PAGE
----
September 24, 2012

Aran Report

My Irish Aran is coming along nicely.  It has, however, made me realize that I jump into knitting difficult projects with my brain in the "off" position.  There have been a few self-imposed bumps on this road to knitting glory, even though I am only 2.5 chart repeats into the project, so I thought it would be helpful to all if I offered a bit of hindsight advice before you cast on for your own Aran sweater.

First, although these types of sweaters are traditionally knit on straight needles, and I was initially all in for the traditional way of knitting this sweater, straight needles are for the birds!  Trying to cable 122 back panel stitches in worsted wool on 14-inch US 7 needles is just, well, dumb.  It's even more ridiculous if you have chosen straight bamboo needles with rounded tips that aren't all that savvy for picking up stitches off of a cable needle.  After several excruciating hours of dropping stitches every time I tried to spread out the panel to make sure my cables were twisting in the correct direction, I realized that both my knitting project and I would be far happier with a little more breathing room.  Definitely, a 24-inch circular needle is the better way to go!  Second, while it is supposedly "faster" to cable without a cable needle, if your knitting needles aren't honed to a sharp point (bamboo with rounded tips is more aggravation than anyone should have in her life in this case--trust me, as I knit 16 rows before getting a clue), then use a cable needle.  Otherwise, you will drop at least one stitch, and it will be the most difficult one to pick up and fix, from a cable-in-progress on every cable across the row.  I now have hours of experience with this particular issue.  Since I remedied the straight knitting needle problem with my Harmony circs, however, I have found that I no longer need a cable needle and can knit along through those cables with little to no difficulty whatsoever.  Third, that swatching thing ... you should probably not knit with reckless abandon to all common sense like I do.  You should probably swatch.  I was lucky this time in finding the exact gauge, weight, and yardage that I needed in my stash for this project, which I verified AFTER having knit an entire 16 rows of the back  panel of this sweater.  It's probably better, especially if you don't have your own duck-tape dummy on which the compare what you've knit with what you can actually fit into, for you to swatch.  That gauge thing, in this case, is REALLY important because cables always pull your knitting inward and cause a bit of a reduction in the width of your project.  Do as I say, not as I do. ;)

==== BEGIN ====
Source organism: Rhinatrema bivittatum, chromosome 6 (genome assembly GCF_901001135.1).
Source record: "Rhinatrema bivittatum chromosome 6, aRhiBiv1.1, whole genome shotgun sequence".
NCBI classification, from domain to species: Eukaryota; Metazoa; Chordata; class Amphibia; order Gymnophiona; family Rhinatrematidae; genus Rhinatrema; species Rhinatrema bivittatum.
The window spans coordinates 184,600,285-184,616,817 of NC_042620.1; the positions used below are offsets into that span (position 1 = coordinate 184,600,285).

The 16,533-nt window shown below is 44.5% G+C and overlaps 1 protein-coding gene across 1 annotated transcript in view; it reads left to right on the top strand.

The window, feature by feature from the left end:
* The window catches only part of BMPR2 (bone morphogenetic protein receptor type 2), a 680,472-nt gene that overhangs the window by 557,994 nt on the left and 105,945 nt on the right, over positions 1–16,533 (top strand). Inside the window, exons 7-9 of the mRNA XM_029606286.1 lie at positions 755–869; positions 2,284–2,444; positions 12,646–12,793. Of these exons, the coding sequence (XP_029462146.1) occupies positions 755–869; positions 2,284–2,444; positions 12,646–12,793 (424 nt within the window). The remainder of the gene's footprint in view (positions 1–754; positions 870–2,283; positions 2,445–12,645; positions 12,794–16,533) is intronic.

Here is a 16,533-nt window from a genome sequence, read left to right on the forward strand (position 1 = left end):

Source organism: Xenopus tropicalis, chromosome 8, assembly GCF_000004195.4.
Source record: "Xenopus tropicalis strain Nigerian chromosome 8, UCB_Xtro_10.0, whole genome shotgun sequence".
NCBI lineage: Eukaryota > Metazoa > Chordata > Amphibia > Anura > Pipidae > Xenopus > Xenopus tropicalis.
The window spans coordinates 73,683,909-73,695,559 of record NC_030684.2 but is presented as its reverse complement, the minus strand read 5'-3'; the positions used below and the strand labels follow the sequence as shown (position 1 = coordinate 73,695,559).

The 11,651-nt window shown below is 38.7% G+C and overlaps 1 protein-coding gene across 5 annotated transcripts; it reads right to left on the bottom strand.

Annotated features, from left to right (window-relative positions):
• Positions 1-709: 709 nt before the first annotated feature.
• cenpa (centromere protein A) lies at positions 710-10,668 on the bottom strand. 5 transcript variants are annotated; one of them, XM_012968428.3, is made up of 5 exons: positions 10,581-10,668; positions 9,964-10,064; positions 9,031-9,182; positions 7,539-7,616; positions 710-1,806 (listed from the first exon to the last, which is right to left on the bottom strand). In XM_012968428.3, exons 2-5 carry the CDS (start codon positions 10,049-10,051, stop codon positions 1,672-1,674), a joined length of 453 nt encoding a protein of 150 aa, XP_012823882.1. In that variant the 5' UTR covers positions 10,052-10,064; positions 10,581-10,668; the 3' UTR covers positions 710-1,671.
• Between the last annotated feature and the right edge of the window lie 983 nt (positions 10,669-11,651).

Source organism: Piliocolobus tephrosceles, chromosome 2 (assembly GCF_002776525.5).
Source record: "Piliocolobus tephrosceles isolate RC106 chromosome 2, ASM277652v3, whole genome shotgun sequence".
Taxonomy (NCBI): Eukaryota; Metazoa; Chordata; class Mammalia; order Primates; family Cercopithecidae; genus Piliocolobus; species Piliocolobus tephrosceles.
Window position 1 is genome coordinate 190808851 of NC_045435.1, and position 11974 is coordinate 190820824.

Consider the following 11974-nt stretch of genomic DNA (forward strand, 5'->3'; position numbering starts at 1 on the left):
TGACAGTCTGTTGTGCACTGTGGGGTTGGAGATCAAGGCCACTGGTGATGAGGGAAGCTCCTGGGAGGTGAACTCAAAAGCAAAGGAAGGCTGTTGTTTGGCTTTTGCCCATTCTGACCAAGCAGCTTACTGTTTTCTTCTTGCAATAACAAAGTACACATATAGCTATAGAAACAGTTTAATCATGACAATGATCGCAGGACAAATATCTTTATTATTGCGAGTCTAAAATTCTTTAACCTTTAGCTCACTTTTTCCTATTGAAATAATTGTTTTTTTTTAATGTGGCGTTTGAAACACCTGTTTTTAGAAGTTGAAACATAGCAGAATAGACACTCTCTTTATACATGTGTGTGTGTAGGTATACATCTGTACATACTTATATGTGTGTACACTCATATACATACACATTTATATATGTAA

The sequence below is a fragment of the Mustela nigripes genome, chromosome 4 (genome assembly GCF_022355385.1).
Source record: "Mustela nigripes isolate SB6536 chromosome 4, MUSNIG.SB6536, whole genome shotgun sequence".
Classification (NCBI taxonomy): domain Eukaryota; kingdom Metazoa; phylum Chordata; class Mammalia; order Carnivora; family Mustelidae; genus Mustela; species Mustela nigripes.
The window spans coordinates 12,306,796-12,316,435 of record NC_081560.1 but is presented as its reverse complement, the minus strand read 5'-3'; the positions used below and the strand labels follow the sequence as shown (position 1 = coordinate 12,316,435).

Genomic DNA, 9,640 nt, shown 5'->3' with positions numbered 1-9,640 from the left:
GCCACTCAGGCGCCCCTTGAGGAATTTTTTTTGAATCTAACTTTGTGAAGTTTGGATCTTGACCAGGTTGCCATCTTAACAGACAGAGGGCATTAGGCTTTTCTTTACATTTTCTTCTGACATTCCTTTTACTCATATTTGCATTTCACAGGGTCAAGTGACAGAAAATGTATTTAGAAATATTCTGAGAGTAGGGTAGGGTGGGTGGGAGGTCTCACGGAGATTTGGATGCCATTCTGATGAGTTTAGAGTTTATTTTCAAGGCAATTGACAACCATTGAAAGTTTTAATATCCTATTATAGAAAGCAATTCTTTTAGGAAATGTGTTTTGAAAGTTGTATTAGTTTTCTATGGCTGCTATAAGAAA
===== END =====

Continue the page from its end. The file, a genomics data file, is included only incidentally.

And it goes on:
At present, I am pleased as punch about how this is knitting up!  I've even had thoughts about knitting all of the Irish Aran sweaters in this particular book as I've coasted across the wrong-side rows ... Just maybe not this year.

I hope your current project is moving along nicely.  And if you are between projects right now, well, don't you think it's about time that you cast on for something new? Can't you hear those Irish cables calling your name?

1 comment:

  1. You're far gutsier than I would ever be knitting that cable pattern without a cable needle. Congratulations. It looks great so far.


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